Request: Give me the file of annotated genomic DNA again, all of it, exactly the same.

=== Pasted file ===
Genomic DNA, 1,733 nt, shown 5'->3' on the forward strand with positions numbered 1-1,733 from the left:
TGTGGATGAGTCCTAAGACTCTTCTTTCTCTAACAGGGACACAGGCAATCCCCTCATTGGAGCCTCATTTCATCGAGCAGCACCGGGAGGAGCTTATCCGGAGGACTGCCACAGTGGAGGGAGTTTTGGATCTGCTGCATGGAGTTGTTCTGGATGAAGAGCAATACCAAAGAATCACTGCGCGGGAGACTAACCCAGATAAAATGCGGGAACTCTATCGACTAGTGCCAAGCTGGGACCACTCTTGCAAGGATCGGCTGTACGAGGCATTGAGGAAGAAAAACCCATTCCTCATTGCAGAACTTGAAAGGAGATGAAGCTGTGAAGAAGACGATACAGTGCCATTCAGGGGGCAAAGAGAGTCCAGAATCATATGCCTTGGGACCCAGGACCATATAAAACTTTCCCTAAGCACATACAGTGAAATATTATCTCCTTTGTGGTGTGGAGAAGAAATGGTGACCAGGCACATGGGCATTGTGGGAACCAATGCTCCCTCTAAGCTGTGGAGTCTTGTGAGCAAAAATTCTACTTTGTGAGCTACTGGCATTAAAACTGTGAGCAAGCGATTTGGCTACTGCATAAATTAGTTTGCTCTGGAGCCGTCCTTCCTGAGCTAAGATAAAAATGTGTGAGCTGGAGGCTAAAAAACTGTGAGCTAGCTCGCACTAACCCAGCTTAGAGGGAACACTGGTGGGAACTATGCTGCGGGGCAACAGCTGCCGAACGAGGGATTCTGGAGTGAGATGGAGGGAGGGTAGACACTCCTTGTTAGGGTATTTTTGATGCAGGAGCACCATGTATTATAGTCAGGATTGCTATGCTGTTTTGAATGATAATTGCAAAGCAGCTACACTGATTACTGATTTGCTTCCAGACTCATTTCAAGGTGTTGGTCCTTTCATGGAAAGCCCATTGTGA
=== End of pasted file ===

Genomic DNA, 1,733 nt, shown 5'->3' on the forward strand with positions numbered 1-1,733 from the left:
TGTGGATGAGTCCTAAGACTCTTCTTTCTCTAACAGGGACACAGGCAATCCCCTCATTGGAGCCTCATTTCATCGAGCAGCACCGGGAGGAGCTTATCCGGAGGACTGCCACAGTGGAGGGAGTTTTGGATCTGCTGCATGGAGTTGTTCTGGATGAAGAGCAATACCAAAGAATCACTGCGCGGGAGACTAACCCAGATAAAATGCGGGAACTCTATCGACTAGTGCCAAGCTGGGACCACTCTTGCAAGGATCGGCTGTACGAGGCATTGAGGAAGAAAAACCCATTCCTCATTGCAGAACTTGAAAGGAGATGAAGCTGTGAAGAAGACGATACAGTGCCATTCAGGGGGCAAAGAGAGTCCAGAATCATATGCCTTGGGACCCAGGACCATATAAAACTTTCCCTAAGCACATACAGTGAAATATTATCTCCTTTGTGGTGTGGAGAAGAAATGGTGACCAGGCACATGGGCATTGTGGGAACCAATGCTCCCTCTAAGCTGTGGAGTCTTGTGAGCAAAAATTCTACTTTGTGAGCTACTGGCATTAAAACTGTGAGCAAGCGATTTGGCTACTGCATAAATTAGTTTGCTCTGGAGCCGTCCTTCCTGAGCTAAGATAAAAATGTGTGAGCTGGAGGCTAAAAAACTGTGAGCTAGCTCGCACTAACCCAGCTTAGAGGGAACACTGGTGGGAACTATGCTGCGGGGCAACAGCTGCCGAACGAGGGATTCTGGAGTGAGATGGAGGGAGGGTAGACACTCCTTGTTAGGGTATTTTTGATGCAGGAGCACCATGTATTATAGTCAGGATTGCTATGCTGTTTTGAATGATAATTGCAAAGCAGCTACACTGATTACTGATTTGCTTCCAGACTCATTTCAAGGTGTTGGTCCTTTCATGGAAAGCCCATTGTGA